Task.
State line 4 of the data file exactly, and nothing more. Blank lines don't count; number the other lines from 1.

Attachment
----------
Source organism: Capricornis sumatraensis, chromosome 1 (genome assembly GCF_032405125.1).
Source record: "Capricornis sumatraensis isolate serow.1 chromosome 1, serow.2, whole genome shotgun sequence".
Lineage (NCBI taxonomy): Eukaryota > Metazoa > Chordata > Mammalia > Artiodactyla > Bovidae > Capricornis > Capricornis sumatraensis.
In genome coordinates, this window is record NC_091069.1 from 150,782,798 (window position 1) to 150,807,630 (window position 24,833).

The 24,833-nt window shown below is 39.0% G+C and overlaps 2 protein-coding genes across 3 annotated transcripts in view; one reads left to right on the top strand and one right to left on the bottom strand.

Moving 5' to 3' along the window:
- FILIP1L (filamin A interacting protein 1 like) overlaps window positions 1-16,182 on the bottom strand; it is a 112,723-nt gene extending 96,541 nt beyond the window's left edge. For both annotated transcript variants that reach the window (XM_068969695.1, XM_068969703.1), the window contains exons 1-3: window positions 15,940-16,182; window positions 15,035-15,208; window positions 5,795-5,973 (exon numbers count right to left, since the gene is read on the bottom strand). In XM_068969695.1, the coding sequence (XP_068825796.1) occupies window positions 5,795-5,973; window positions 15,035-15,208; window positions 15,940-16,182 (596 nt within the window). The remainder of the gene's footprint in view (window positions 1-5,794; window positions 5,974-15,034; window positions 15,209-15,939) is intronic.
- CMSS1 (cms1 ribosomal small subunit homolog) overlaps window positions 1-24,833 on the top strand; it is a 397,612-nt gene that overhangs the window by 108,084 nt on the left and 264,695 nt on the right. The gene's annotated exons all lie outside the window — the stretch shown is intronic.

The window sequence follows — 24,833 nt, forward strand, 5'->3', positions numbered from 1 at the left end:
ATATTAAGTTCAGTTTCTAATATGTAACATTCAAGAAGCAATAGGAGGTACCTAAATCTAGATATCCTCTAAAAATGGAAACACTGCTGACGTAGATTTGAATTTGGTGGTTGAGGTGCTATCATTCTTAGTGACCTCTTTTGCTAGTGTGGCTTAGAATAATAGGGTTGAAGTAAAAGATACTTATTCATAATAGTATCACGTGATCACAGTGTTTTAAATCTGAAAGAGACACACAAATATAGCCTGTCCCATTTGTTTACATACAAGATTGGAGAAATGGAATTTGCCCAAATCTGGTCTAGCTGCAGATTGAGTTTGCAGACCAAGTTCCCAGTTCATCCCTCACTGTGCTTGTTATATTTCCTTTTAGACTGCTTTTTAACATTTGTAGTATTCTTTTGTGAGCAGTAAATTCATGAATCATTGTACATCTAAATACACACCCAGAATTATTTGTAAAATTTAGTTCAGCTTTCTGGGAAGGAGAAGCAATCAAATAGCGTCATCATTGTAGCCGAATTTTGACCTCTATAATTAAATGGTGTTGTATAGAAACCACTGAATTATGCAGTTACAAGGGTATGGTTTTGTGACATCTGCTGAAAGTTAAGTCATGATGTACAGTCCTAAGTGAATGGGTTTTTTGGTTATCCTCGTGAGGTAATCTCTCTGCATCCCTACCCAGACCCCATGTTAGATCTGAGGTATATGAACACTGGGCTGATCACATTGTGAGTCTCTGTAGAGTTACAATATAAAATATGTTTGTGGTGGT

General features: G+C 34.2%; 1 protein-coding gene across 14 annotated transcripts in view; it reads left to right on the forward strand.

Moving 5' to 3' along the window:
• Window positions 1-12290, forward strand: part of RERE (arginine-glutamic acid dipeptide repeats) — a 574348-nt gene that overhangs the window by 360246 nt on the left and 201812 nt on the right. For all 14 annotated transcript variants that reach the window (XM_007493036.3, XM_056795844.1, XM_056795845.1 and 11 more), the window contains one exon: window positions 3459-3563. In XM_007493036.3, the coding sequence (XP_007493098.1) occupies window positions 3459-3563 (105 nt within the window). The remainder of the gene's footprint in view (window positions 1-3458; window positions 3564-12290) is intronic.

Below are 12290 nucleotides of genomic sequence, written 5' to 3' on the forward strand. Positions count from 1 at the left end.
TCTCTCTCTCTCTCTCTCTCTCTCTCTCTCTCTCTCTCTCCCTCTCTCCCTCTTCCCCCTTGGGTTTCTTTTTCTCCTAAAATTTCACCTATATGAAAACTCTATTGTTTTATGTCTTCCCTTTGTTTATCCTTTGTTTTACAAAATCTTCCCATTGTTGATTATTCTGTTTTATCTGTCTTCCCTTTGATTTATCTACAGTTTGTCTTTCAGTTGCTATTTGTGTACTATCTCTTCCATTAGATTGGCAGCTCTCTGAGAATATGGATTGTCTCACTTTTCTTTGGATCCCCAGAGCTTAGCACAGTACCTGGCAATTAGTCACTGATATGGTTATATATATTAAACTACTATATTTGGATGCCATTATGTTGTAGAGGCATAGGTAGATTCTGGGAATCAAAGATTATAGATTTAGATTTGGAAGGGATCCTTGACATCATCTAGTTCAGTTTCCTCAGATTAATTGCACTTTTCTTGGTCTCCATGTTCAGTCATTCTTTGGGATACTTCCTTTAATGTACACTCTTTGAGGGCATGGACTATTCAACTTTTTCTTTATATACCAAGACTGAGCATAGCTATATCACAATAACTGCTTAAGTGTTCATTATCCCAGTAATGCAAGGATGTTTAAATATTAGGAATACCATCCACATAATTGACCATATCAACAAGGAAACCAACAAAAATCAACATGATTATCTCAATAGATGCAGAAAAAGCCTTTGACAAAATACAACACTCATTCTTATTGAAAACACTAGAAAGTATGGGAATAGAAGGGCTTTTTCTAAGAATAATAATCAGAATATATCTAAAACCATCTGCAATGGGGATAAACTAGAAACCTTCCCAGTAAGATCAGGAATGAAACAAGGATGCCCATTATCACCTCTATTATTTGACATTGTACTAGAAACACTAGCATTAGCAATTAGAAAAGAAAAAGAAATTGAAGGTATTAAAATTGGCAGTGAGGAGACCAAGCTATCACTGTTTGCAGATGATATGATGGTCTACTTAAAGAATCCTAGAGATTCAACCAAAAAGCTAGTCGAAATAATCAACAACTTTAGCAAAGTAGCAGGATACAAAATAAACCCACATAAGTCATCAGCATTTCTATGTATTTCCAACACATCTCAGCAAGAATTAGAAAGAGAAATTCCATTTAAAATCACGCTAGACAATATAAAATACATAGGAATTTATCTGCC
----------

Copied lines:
In genome coordinates, this window is record NC_091069.1 from 150,782,798 (window position 1) to 150,807,630 (window position 24,833).